Artists - please help!
 
 

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Artists - please help!

This is a discussion on Artists - please help! within the Horse Artwork forums, part of the Horse Pictures, Videos, Artwork, and Contests category

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        01-22-2014, 06:36 AM
      #1
    Foal
    Artists - please help!

    I am starting to create pieces of artwork to sell online, but as this is my first time doing this I need a little help.

    - Is it best to sell the original or prints?
    - If I sell prints, how do I go about getting prints of my art?
    - How much will it cost? (I'm from the UK)
    - How do I put a price on my art? - I'm no where near a professional yet lol I can post a photo of the one I'm doing when I've finished.
    Any help will be much appreciated!
    Thank you!
         
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        01-22-2014, 07:03 AM
      #2
    Foal
    One example of my level of art..
    SouthernTrails likes this.
         
        01-22-2014, 07:09 AM
      #3
    Super Moderator
    .

    Nice Pic, no idea of how much to sell for, but we have several Artists on the Horse Forum that will most likely see your Thread soon and may be able to offer advice.

    Ebay is one place to sell things, there may be some free websites offered in the UK, hopefully someone will know of one.

    .
         
        01-22-2014, 07:16 AM
      #4
    Foal
    Thank you. Ebay is the only place I have actually thought of. Hopefully someone can help me out with prices.
         
        01-22-2014, 07:58 AM
      #5
    Green Broke
    I can't really help you with your questions, but your work is beautiful!!
         
        01-22-2014, 09:36 AM
      #6
    Foal
    Thank you :) its one of my favourites!
         
        01-22-2014, 02:10 PM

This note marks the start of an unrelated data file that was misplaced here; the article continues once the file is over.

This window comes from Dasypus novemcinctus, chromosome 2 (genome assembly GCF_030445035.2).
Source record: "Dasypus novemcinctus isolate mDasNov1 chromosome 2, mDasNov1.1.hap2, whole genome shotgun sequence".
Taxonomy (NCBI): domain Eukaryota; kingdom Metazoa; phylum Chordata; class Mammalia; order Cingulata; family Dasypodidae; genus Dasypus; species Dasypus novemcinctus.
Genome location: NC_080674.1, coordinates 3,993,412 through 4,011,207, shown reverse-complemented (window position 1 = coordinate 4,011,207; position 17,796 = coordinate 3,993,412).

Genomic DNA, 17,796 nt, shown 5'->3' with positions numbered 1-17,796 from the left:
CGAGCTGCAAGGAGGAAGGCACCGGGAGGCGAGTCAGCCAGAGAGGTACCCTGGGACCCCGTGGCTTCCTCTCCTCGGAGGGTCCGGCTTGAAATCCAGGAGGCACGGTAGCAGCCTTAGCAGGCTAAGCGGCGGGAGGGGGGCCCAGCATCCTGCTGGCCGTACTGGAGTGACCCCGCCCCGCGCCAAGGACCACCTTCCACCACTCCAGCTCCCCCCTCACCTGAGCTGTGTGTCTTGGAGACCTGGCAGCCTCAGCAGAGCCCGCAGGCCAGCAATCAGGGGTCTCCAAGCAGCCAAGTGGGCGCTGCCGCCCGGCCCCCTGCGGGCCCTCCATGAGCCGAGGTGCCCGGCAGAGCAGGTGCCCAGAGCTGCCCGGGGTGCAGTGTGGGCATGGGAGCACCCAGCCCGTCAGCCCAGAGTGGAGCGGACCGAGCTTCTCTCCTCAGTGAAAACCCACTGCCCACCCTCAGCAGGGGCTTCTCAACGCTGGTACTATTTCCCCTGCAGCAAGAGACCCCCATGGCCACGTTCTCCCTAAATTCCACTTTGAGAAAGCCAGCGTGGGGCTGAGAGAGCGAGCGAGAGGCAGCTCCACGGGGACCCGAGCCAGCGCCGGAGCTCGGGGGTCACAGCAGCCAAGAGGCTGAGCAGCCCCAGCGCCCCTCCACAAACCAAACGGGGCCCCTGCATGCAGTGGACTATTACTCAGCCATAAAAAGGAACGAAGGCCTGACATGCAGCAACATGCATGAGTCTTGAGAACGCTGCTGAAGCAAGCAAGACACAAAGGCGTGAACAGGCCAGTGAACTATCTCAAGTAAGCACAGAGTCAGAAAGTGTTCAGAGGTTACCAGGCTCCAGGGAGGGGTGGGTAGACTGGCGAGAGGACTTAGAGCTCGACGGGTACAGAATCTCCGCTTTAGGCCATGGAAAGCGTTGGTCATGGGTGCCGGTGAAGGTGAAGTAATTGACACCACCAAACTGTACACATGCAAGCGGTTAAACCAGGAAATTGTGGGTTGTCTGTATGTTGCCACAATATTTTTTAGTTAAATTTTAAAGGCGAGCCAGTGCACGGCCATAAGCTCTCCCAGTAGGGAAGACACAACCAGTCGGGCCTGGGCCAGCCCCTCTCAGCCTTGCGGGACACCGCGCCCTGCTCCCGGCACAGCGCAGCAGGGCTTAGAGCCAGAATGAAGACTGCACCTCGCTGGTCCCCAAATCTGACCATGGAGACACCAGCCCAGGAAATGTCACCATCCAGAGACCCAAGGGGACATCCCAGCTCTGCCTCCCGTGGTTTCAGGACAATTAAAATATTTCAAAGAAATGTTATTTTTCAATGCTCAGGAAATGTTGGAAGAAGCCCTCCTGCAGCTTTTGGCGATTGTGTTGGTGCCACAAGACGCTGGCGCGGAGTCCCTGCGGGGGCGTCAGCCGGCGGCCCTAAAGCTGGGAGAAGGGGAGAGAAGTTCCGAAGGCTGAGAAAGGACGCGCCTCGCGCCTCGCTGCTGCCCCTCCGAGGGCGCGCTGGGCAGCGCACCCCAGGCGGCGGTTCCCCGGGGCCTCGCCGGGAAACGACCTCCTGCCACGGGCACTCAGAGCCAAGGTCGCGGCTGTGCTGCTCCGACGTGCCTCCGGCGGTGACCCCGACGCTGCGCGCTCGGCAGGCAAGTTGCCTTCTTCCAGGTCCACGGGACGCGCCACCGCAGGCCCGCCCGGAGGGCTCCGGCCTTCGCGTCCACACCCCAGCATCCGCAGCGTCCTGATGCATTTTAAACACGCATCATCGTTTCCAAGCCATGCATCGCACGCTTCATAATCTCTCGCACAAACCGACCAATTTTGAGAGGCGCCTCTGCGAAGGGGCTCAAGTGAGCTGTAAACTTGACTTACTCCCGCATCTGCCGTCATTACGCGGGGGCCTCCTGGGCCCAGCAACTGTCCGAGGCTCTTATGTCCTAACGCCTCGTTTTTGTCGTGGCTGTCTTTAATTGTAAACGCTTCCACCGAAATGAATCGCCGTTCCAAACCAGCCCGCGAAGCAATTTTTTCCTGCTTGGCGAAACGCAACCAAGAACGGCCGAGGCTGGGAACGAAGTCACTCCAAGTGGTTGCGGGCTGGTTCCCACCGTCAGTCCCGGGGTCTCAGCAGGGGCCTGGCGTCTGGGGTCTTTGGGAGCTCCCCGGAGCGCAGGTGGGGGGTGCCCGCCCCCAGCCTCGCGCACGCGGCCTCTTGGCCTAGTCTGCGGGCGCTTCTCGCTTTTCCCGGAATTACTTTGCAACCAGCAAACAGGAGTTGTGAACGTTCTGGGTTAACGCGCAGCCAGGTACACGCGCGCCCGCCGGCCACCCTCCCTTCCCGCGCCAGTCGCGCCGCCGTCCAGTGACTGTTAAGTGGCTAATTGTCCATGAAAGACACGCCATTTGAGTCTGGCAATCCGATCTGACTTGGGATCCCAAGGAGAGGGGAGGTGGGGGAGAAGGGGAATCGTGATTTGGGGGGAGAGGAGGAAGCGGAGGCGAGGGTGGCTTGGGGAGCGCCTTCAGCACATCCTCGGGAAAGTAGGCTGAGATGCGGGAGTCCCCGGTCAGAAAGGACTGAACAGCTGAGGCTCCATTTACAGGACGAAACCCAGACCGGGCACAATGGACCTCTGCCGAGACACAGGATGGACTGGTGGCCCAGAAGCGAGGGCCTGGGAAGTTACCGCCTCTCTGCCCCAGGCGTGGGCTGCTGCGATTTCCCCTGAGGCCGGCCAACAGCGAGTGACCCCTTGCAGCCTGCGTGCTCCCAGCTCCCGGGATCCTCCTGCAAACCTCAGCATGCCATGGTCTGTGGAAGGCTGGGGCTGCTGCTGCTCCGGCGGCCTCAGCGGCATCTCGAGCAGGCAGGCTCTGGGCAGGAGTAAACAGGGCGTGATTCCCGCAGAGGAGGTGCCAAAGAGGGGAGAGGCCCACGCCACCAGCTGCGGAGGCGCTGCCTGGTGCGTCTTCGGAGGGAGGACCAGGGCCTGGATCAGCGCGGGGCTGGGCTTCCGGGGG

#7
    Super Moderator
    The prices folks charge are all over the map. It just depends on what you expect for your time. Most beginners don't charge as much as those that have been selling for some time. But, it's always more important to build a market.
    Think about how much time a piece of work takes, from sketching to finishing. How much should you pay yourself? Artists tend to really underpay themselves, but there is a lot of competition, so you almost have to.

    Etsy is one place people sell their work at. Again, there is a LOT of competition, but you just have to dive in.

    Also, the price you charge will vary with the size of the drawing or painting, and paintings usually cost more than drawings, since they usually take more time.

    If you are going to do portraits by commission, you could post more examples of your work here, and post the reference photo you worked from so that people can see how accurate you can be, and /or, how you might adapt a photo to an even better work of art, by removing things, or moving lines or whatever to make the portrait cleaner.
         
        01-22-2014, 04:12 PM
      #8
    Foal
    Thank you for your help. I know prices vary and I wasn't going to put mine at a lot but I have no idea where to start. So many questions I keep asking myself.. How low do you go when just starting? 40? 60? More? Less? If I sold one of my best original artwork for less that 40 I don't think I'd be happy.